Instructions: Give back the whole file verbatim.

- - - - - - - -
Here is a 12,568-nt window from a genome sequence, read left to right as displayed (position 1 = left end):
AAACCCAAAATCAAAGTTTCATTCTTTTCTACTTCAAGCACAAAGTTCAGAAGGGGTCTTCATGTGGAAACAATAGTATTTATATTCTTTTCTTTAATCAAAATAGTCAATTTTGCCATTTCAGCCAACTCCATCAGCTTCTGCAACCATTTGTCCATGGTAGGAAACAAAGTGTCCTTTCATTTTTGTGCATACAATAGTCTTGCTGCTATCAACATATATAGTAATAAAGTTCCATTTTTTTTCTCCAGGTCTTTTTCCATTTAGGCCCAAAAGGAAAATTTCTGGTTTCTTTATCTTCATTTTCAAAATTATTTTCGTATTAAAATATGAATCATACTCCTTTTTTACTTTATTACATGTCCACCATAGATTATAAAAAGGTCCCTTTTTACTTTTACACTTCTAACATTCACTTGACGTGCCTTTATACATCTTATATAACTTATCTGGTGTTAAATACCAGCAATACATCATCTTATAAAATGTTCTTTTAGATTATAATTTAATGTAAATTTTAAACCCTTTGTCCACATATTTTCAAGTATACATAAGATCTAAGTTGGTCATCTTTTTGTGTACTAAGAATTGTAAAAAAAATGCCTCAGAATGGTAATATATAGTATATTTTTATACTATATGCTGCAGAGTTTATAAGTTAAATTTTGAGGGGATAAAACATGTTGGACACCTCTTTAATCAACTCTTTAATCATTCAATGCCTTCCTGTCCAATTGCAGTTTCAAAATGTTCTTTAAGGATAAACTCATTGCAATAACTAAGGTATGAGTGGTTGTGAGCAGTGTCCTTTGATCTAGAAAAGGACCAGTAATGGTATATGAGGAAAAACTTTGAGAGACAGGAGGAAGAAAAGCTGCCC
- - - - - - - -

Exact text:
Here is a 12,568-nt window from a genome sequence, read left to right as displayed (position 1 = left end):
AAACCCAAAATCAAAGTTTCATTCTTTTCTACTTCAAGCACAAAGTTCAGAAGGGGTCTTCATGTGGAAACAATAGTATTTATATTCTTTTCTTTAATCAAAATAGTCAATTTTGCCATTTCAGCCAACTCCATCAGCTTCTGCAACCATTTGTCCATGGTAGGAAACAAAGTGTCCTTTCATTTTTGTGCATACAATAGTCTTGCTGCTATCAACATATATAGTAATAAAGTTCCATTTTTTTTCTCCAGGTCTTTTTCCATTTAGGCCCAAAAGGAAAATTTCTGGTTTCTTTATCTTCATTTTCAAAATTATTTTCGTATTAAAATATGAATCATACTCCTTTTTTACTTTATTACATGTCCACCATAGATTATAAAAAGGTCCCTTTTTACTTTTACACTTCTAACATTCACTTGACGTGCCTTTATACATCTTATATAACTTATCTGGTGTTAAATACCAGCAATACATCATCTTATAAAATGTTCTTTTAGATTATAATTTAATGTAAATTTTAAACCCTTTGTCCACATATTTTCAAGTATACATAAGATCTAAGTTGGTCATCTTTTTGTGTACTAAGAATTGTAAAAAAAATGCCTCAGAATGGTAATATATAGTATATTTTTATACTATATGCTGCAGAGTTTATAAGTTAAATTTTGAGGGGATAAAACATGTTGGACACCTCTTTAATCAACTCTTTAATCATTCAATGCCTTCCTGTCCAATTGCAGTTTCAAAATGTTCTTTAAGGATAAACTCATTGCAATAACTAAGGTATGAGTGGTTGTGAGCAGTGTCCTTTGATCTAGAAAAGGACCAGTAATGGTATATGAGGAAAAACTTTGAGAGACAGGAGGAAGAAAAGCTGCCC